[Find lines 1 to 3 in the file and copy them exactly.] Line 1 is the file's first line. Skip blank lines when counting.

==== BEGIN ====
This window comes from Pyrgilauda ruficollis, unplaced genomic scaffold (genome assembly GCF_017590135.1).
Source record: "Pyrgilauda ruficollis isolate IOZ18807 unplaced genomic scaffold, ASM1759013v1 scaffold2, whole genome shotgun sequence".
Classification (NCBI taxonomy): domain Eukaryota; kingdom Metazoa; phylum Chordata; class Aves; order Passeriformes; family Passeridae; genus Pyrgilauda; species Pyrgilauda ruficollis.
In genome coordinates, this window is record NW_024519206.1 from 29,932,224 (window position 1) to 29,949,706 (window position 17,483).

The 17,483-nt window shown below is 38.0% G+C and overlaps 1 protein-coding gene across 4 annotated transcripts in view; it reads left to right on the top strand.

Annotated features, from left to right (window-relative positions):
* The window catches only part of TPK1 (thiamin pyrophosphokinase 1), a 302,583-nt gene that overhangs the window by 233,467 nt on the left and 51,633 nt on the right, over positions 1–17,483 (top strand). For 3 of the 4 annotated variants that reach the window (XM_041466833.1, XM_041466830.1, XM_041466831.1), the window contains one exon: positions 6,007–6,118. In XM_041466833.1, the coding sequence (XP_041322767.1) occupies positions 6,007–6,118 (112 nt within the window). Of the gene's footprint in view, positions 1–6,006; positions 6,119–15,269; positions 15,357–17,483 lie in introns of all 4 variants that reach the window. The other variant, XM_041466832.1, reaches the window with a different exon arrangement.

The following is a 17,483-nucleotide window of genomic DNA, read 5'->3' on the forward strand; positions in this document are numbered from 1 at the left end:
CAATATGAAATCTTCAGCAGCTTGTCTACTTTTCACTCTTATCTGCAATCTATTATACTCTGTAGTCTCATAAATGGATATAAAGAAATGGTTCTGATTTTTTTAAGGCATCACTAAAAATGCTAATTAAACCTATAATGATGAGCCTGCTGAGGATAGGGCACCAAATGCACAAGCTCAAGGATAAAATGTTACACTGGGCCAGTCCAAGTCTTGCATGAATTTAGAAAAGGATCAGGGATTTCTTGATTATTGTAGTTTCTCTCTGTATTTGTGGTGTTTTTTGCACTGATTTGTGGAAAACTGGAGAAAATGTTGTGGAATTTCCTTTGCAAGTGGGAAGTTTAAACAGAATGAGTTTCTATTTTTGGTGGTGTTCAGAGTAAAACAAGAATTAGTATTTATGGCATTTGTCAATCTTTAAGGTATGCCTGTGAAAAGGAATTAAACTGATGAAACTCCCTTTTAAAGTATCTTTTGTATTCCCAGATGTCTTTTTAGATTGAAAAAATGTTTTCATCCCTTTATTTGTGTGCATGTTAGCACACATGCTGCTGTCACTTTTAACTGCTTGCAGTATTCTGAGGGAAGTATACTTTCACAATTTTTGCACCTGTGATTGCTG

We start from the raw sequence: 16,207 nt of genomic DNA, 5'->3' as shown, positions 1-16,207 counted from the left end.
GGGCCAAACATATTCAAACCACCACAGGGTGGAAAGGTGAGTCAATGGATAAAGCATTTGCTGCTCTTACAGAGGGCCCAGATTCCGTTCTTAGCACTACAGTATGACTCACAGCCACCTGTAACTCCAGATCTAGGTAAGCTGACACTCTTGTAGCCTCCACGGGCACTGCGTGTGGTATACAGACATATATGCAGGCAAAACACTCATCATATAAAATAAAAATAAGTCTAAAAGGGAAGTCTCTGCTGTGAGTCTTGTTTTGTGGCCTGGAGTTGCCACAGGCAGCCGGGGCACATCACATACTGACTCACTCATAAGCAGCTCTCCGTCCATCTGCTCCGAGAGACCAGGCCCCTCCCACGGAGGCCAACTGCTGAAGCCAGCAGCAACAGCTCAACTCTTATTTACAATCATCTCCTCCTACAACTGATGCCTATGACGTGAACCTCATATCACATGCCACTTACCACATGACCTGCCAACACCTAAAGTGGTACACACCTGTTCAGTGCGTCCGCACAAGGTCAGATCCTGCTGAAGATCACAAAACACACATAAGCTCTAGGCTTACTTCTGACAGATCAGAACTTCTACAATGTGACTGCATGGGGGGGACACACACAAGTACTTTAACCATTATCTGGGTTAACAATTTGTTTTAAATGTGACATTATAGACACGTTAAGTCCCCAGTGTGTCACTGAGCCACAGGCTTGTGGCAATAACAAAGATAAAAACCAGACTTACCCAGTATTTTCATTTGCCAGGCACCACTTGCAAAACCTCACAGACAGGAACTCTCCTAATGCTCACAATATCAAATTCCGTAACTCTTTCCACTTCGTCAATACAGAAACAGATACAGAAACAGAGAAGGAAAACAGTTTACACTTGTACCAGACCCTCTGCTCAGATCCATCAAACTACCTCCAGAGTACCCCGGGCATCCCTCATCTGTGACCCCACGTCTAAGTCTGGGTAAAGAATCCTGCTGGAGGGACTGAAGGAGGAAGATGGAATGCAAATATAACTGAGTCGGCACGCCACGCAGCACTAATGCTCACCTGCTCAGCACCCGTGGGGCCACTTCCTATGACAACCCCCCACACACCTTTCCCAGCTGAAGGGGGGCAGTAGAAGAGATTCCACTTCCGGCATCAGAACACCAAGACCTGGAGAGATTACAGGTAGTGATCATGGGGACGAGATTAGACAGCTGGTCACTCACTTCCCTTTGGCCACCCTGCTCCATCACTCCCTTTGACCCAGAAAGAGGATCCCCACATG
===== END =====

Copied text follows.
This window comes from Pyrgilauda ruficollis, unplaced genomic scaffold (genome assembly GCF_017590135.1).
Source record: "Pyrgilauda ruficollis isolate IOZ18807 unplaced genomic scaffold, ASM1759013v1 scaffold2, whole genome shotgun sequence".
Classification (NCBI taxonomy): domain Eukaryota; kingdom Metazoa; phylum Chordata; class Aves; order Passeriformes; family Passeridae; genus Pyrgilauda; species Pyrgilauda ruficollis.